# Trivial case of $s \in T$

I was reading paper A Formal Basis for the Heuristics Determination of Minimum Cost Paths in section B "Some Definition About Graphs" there is footnote that say "We exclude the trivial case of $s \in T$" I don't get it, is it trivial like empty set? or have different meaning? You can see the paper in here

Sorry, if this question not appropriate.

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By $\epsilon$, do you mean "Contained in"? –  Arthur Dec 30 '12 at 10:14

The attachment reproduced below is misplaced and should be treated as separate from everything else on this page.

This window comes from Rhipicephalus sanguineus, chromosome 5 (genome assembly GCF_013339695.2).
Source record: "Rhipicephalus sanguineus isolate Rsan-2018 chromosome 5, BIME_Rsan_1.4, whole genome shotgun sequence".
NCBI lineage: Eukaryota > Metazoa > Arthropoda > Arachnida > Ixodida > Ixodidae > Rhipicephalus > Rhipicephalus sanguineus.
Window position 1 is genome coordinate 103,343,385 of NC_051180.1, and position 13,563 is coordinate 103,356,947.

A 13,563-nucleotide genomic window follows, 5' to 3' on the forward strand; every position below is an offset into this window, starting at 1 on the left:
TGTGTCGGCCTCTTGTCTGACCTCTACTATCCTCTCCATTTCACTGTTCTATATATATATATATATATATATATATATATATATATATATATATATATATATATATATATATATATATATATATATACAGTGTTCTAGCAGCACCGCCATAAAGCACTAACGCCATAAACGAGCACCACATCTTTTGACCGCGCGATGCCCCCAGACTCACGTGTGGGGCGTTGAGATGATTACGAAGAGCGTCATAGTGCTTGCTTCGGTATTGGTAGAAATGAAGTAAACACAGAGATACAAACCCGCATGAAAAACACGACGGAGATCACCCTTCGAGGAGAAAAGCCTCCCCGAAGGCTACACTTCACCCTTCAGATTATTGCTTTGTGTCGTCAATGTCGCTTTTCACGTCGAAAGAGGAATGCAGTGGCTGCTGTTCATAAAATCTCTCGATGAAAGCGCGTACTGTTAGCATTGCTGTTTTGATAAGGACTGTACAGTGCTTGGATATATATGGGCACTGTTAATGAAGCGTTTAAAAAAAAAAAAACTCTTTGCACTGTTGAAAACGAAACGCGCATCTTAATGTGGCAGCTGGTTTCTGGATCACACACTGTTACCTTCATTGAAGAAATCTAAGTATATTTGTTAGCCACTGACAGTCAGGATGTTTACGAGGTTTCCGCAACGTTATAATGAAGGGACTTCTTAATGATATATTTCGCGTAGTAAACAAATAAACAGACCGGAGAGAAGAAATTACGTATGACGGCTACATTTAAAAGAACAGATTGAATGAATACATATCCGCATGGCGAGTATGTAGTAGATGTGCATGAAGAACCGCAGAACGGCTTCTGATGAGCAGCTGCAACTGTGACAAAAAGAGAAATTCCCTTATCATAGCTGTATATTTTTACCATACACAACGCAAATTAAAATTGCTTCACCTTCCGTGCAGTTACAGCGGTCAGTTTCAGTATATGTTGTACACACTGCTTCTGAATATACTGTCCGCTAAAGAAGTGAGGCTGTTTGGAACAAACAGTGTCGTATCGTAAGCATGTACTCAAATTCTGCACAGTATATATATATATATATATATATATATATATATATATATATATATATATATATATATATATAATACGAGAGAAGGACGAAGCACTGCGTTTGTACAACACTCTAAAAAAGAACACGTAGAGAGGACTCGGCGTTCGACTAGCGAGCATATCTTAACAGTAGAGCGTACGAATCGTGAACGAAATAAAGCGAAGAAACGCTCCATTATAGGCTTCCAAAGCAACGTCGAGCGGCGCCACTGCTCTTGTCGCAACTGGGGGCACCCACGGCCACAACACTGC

I'm not sure, but I guess yes, $s$ contained in $T$. It's an old paper from 1972, maybe the symbol for "element of" using the epsilon, I will change symbol. –  Kyomuu Dec 30 '12 at 10:17

This is what I can gather. We are starting from node $s$, and $T$ is a set of nodes we would like to reach with minimum cost. If $s\in T$, then we are already there, without any cost or search, so that particular case is not interesting in the least and trivial. The authors are therefore excluding such cases for the rest of the paper.
Ah! I get it, so there's no meaning to search, because $s$ is actually the goal node if $s \in T$, thanks for the answer. –  Kyomuu Dec 30 '12 at 10:36